Tags: inflammation | chronic disease | healthy diet | antioxidants

Attack Disease With Inflammation-Fighting Foods

By Sylvia Booth Hubbard   |   Monday, 25 Mar 2013 01:02 PM

Although inflammation is the body’s normal response to injury, it can lead to the development of many life-threatening diseases if it becomes chronic. You can fight back, however, with foods that stop inflammation in its tracks.

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“The inflammation process has one goal: to respond immediately to detect and destroy the toxic material in damaged tissues before it can spread throughout the body,” says Lauren Whitt, Ph.D.from the University of Alabama at Birmingham. “The trouble with inflammation occurs when the defense system gets out-of-control and begins to destroy healthy tissue, causing more damage than the original issue.”

Obesity has even been found to cause inflammation, and it can lead to the development of cardiovascular and metabolic disease, according to the National Council on Strength & Fitness. Weight loss can reduce inflammation, and Whitt says the key is eating the right types of anti-inflammatory foods.

“I encourage people to focus on eating whole foods and foods that are high in fiber,” Whitt said.

Add these four types of anti-inflammatory foods to your diet:

• Citrus fruits. Citrus fruits are high in vitamin C, an essential antioxidant that reduces inflammation naturally.

• Dark, leafy green vegetables. Vitamin K is a powerful antioxidant, and it's abundant in dark, leafy greens such as kale.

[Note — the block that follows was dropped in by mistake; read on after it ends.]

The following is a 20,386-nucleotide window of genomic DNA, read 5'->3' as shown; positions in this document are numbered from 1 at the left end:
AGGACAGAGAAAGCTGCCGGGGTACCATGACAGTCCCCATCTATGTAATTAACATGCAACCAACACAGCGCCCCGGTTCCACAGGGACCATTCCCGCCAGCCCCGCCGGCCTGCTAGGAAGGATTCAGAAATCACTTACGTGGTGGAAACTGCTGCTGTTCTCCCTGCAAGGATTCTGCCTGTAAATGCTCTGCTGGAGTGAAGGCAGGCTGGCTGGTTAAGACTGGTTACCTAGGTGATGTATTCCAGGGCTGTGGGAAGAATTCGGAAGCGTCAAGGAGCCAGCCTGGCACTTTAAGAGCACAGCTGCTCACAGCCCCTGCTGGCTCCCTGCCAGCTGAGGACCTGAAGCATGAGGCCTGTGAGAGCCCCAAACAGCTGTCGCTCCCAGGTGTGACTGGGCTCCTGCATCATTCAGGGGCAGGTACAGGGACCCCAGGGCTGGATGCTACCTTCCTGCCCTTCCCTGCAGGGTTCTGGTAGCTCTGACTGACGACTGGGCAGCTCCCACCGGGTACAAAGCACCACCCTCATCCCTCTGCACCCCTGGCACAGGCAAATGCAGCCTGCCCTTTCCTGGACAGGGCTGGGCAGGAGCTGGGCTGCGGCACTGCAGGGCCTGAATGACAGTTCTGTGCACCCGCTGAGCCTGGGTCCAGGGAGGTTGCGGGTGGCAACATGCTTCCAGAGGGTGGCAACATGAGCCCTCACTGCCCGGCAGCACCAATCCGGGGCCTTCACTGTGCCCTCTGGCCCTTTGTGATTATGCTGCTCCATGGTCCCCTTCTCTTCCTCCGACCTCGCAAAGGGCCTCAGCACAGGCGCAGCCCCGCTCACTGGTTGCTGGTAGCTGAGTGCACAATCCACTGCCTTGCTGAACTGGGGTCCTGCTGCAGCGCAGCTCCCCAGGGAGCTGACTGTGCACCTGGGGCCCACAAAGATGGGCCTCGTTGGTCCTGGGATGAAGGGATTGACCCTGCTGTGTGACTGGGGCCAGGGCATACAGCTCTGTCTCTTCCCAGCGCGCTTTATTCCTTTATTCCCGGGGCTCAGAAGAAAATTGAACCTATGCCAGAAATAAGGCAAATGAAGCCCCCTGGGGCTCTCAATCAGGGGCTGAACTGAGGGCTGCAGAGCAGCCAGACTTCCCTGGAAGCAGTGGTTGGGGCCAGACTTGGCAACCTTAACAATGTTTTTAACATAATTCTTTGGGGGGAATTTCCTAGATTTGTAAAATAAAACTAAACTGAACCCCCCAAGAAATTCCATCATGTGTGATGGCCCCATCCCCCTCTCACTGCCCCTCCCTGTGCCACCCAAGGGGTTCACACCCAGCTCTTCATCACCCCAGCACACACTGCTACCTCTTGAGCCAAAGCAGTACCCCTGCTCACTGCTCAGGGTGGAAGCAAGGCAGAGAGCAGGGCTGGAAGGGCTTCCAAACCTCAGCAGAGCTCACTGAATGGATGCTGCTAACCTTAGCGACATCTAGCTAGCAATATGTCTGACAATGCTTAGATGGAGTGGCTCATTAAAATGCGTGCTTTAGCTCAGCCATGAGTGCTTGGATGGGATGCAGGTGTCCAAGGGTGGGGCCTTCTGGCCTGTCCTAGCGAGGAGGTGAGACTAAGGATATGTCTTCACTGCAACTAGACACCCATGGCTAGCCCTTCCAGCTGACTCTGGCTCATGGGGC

• Tomatoes. Lycopene, the substance that gives tomatoes their red color, is a potent antioxidant.

• Wild-caught salmon. Salmon contains a rich concentration of omega-3 fatty acids, polyunsaturated fats that reduce inflammation and also protect against heart disease.

• Nuts and seeds. Almonds and sunflower seeds provide generous amounts of vitamin E, a potent antioxidant that fights inflammation and the diseases connected with it. For example, one study found that vitamin E reduced the risk of Alzheimer's by 67 percent.

Whitt added that eating anti-inflammatory foods shouldn't feel overwhelming. “Take baby steps by incorporating leafy greens into a salad at lunch, or add a piece of whole fruit to your breakfast.” In addition try to eat more farm-fresh foods and reduce processed and fried foods. A healthy diet may reduce the need for some medications.

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“Americans are constantly on the lookout for a quick-fix, so when our immune systems kick into overdrive, we would generally prefer to pop a pill and keep moving,” Whitt said. “But if we focus on our diets, we can alleviate the need for the anti-inflammatory medications in many cases.”

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